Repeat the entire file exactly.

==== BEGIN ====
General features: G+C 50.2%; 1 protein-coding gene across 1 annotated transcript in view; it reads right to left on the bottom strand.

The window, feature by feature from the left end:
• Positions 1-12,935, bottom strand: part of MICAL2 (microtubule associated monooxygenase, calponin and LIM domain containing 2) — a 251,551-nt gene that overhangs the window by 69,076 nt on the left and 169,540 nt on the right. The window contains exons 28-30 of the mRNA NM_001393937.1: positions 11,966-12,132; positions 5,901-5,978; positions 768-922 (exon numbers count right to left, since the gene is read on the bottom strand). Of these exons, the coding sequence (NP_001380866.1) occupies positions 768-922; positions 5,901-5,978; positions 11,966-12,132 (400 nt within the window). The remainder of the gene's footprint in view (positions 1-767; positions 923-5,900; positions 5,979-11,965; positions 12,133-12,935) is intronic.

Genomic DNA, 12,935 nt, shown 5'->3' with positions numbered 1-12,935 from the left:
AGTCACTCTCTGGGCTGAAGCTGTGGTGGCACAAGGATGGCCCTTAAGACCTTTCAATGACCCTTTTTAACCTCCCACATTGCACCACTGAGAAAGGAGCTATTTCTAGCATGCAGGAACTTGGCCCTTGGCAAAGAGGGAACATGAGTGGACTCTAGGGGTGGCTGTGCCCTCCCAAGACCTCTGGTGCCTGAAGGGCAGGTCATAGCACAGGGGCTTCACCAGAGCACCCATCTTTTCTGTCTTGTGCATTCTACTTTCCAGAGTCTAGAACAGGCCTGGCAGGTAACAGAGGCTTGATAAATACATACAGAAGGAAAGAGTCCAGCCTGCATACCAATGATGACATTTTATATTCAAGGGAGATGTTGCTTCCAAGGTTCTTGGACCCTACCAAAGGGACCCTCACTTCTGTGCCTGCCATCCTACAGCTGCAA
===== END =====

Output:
General features: G+C 50.2%; 1 protein-coding gene across 1 annotated transcript in view; it reads right to left on the bottom strand.

The window, feature by feature from the left end:
• Positions 1-12,935, bottom strand: part of MICAL2 (microtubule associated monooxygenase, calponin and LIM domain containing 2) — a 251,551-nt gene that overhangs the window by 69,076 nt on the left and 169,540 nt on the right. The window contains exons 28-30 of the mRNA NM_001393937.1: positions 11,966-12,132; positions 5,901-5,978; positions 768-922 (exon numbers count right to left, since the gene is read on the bottom strand). Of these exons, the coding sequence (NP_001380866.1) occupies positions 768-922; positions 5,901-5,978; positions 11,966-12,132 (400 nt within the window). The remainder of the gene's footprint in view (positions 1-767; positions 923-5,900; positions 5,979-11,965; positions 12,133-12,935) is intronic.

Genomic DNA, 12,935 nt, shown 5'->3' with positions numbered 1-12,935 from the left:
AGTCACTCTCTGGGCTGAAGCTGTGGTGGCACAAGGATGGCCCTTAAGACCTTTCAATGACCCTTTTTAACCTCCCACATTGCACCACTGAGAAAGGAGCTATTTCTAGCATGCAGGAACTTGGCCCTTGGCAAAGAGGGAACATGAGTGGACTCTAGGGGTGGCTGTGCCCTCCCAAGACCTCTGGTGCCTGAAGGGCAGGTCATAGCACAGGGGCTTCACCAGAGCACCCATCTTTTCTGTCTTGTGCATTCTACTTTCCAGAGTCTAGAACAGGCCTGGCAGGTAACAGAGGCTTGATAAATACATACAGAAGGAAAGAGTCCAGCCTGCATACCAATGATGACATTTTATATTCAAGGGAGATGTTGCTTCCAAGGTTCTTGGACCCTACCAAAGGGACCCTCACTTCTGTGCCTGCCATCCTACAGCTGCAA